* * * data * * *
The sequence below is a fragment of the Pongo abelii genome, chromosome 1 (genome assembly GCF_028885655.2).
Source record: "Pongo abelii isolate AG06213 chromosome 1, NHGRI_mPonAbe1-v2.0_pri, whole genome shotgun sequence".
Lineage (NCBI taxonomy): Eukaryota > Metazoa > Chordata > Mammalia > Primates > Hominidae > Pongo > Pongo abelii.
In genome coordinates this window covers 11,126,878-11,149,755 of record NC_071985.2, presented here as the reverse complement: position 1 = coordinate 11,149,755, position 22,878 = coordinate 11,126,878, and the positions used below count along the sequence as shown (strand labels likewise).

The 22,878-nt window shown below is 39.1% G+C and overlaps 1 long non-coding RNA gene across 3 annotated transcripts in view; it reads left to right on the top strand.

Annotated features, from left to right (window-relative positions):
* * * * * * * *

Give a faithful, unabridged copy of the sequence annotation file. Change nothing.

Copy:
The sequence below is a fragment of the Pongo abelii genome, chromosome 1 (genome assembly GCF_028885655.2).
Source record: "Pongo abelii isolate AG06213 chromosome 1, NHGRI_mPonAbe1-v2.0_pri, whole genome shotgun sequence".
Lineage (NCBI taxonomy): Eukaryota > Metazoa > Chordata > Mammalia > Primates > Hominidae > Pongo > Pongo abelii.
In genome coordinates this window covers 11,126,878-11,149,755 of record NC_071985.2, presented here as the reverse complement: position 1 = coordinate 11,149,755, position 22,878 = coordinate 11,126,878, and the positions used below count along the sequence as shown (strand labels likewise).

The 22,878-nt window shown below is 39.1% G+C and overlaps 1 long non-coding RNA gene across 3 annotated transcripts in view; it reads left to right on the top strand.

Annotated features, from left to right (window-relative positions):